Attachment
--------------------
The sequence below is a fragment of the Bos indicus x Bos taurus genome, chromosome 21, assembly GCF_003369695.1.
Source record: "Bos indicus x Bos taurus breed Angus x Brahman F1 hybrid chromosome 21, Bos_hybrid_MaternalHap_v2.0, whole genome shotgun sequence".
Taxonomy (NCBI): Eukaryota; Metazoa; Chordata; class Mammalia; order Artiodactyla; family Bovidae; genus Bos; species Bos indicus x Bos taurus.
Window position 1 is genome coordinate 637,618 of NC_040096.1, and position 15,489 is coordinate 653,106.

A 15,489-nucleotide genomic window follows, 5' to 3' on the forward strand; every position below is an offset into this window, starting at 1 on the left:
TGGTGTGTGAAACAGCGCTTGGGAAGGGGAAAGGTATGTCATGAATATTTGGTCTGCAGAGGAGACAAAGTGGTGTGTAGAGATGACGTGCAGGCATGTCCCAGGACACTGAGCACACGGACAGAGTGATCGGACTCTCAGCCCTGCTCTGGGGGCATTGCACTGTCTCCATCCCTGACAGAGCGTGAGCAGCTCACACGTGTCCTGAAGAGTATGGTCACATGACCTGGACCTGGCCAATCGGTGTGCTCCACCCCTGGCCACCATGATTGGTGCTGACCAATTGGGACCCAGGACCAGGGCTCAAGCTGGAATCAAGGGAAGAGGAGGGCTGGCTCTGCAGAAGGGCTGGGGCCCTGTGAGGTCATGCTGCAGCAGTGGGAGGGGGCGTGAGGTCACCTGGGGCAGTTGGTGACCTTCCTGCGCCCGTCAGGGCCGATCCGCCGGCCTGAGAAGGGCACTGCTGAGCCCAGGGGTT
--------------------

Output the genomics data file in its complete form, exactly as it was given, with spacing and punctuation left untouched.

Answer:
The sequence below is a fragment of the Bos indicus x Bos taurus genome, chromosome 21, assembly GCF_003369695.1.
Source record: "Bos indicus x Bos taurus breed Angus x Brahman F1 hybrid chromosome 21, Bos_hybrid_MaternalHap_v2.0, whole genome shotgun sequence".
Taxonomy (NCBI): Eukaryota; Metazoa; Chordata; class Mammalia; order Artiodactyla; family Bovidae; genus Bos; species Bos indicus x Bos taurus.
Window position 1 is genome coordinate 637,618 of NC_040096.1, and position 15,489 is coordinate 653,106.

A 15,489-nucleotide genomic window follows, 5' to 3' on the forward strand; every position below is an offset into this window, starting at 1 on the left:
TGGTGTGTGAAACAGCGCTTGGGAAGGGGAAAGGTATGTCATGAATATTTGGTCTGCAGAGGAGACAAAGTGGTGTGTAGAGATGACGTGCAGGCATGTCCCAGGACACTGAGCACACGGACAGAGTGATCGGACTCTCAGCCCTGCTCTGGGGGCATTGCACTGTCTCCATCCCTGACAGAGCGTGAGCAGCTCACACGTGTCCTGAAGAGTATGGTCACATGACCTGGACCTGGCCAATCGGTGTGCTCCACCCCTGGCCACCATGATTGGTGCTGACCAATTGGGACCCAGGACCAGGGCTCAAGCTGGAATCAAGGGAAGAGGAGGGCTGGCTCTGCAGAAGGGCTGGGGCCCTGTGAGGTCATGCTGCAGCAGTGGGAGGGGGCGTGAGGTCACCTGGGGCAGTTGGTGACCTTCCTGCGCCCGTCAGGGCCGATCCGCCGGCCTGAGAAGGGCACTGCTGAGCCCAGGGGTT